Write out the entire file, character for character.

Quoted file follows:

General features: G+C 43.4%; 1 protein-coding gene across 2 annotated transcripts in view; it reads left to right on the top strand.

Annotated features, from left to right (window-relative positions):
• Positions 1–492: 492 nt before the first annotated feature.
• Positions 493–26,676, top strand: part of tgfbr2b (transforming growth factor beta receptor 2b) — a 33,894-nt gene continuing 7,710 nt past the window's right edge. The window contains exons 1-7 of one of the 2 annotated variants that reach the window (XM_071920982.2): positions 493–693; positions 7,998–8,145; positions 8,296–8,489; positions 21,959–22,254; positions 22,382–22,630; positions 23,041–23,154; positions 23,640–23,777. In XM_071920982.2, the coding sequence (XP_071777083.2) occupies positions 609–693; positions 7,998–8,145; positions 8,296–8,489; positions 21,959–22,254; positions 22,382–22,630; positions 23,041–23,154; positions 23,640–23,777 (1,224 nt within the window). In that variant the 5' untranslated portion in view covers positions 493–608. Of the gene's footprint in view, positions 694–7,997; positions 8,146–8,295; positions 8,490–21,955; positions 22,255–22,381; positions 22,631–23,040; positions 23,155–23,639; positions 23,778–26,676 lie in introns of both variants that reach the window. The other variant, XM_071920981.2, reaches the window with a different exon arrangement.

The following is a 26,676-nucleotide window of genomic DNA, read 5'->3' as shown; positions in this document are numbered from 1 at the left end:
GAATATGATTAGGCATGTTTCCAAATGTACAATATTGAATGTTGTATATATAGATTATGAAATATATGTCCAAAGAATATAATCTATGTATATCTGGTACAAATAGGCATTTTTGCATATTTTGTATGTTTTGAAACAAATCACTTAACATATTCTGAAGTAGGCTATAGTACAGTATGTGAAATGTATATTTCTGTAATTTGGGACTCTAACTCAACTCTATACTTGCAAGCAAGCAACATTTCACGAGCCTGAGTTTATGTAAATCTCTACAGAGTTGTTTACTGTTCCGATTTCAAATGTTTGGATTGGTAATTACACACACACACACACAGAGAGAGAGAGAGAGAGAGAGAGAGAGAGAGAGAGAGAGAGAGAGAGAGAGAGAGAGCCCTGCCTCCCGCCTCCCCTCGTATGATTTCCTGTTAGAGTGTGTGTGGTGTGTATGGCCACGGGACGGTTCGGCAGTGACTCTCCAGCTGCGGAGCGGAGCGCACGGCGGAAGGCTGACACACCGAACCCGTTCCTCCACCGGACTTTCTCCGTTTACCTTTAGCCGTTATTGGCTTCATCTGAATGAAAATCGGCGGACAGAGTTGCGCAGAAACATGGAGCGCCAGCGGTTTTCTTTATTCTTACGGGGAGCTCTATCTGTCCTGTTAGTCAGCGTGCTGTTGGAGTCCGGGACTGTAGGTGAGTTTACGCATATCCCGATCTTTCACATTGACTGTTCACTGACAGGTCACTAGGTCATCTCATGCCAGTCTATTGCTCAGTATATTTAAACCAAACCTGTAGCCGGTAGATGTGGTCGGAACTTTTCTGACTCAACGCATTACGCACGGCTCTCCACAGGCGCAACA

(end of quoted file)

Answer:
General features: G+C 43.4%; 1 protein-coding gene across 2 annotated transcripts in view; it reads left to right on the top strand.

Annotated features, from left to right (window-relative positions):
• Positions 1–492: 492 nt before the first annotated feature.
• Positions 493–26,676, top strand: part of tgfbr2b (transforming growth factor beta receptor 2b) — a 33,894-nt gene continuing 7,710 nt past the window's right edge. The window contains exons 1-7 of one of the 2 annotated variants that reach the window (XM_071920982.2): positions 493–693; positions 7,998–8,145; positions 8,296–8,489; positions 21,959–22,254; positions 22,382–22,630; positions 23,041–23,154; positions 23,640–23,777. In XM_071920982.2, the coding sequence (XP_071777083.2) occupies positions 609–693; positions 7,998–8,145; positions 8,296–8,489; positions 21,959–22,254; positions 22,382–22,630; positions 23,041–23,154; positions 23,640–23,777 (1,224 nt within the window). In that variant the 5' untranslated portion in view covers positions 493–608. Of the gene's footprint in view, positions 694–7,997; positions 8,146–8,295; positions 8,490–21,955; positions 22,255–22,381; positions 22,631–23,040; positions 23,155–23,639; positions 23,778–26,676 lie in introns of both variants that reach the window. The other variant, XM_071920981.2, reaches the window with a different exon arrangement.

The following is a 26,676-nucleotide window of genomic DNA, read 5'->3' as shown; positions in this document are numbered from 1 at the left end:
GAATATGATTAGGCATGTTTCCAAATGTACAATATTGAATGTTGTATATATAGATTATGAAATATATGTCCAAAGAATATAATCTATGTATATCTGGTACAAATAGGCATTTTTGCATATTTTGTATGTTTTGAAACAAATCACTTAACATATTCTGAAGTAGGCTATAGTACAGTATGTGAAATGTATATTTCTGTAATTTGGGACTCTAACTCAACTCTATACTTGCAAGCAAGCAACATTTCACGAGCCTGAGTTTATGTAAATCTCTACAGAGTTGTTTACTGTTCCGATTTCAAATGTTTGGATTGGTAATTACACACACACACACACAGAGAGAGAGAGAGAGAGAGAGAGAGAGAGAGAGAGAGAGAGAGAGAGAGAGAGAGAGCCCTGCCTCCCGCCTCCCCTCGTATGATTTCCTGTTAGAGTGTGTGTGGTGTGTATGGCCACGGGACGGTTCGGCAGTGACTCTCCAGCTGCGGAGCGGAGCGCACGGCGGAAGGCTGACACACCGAACCCGTTCCTCCACCGGACTTTCTCCGTTTACCTTTAGCCGTTATTGGCTTCATCTGAATGAAAATCGGCGGACAGAGTTGCGCAGAAACATGGAGCGCCAGCGGTTTTCTTTATTCTTACGGGGAGCTCTATCTGTCCTGTTAGTCAGCGTGCTGTTGGAGTCCGGGACTGTAGGTGAGTTTACGCATATCCCGATCTTTCACATTGACTGTTCACTGACAGGTCACTAGGTCATCTCATGCCAGTCTATTGCTCAGTATATTTAAACCAAACCTGTAGCCGGTAGATGTGGTCGGAACTTTTCTGACTCAACGCATTACGCACGGCTCTCCACAGGCGCAACA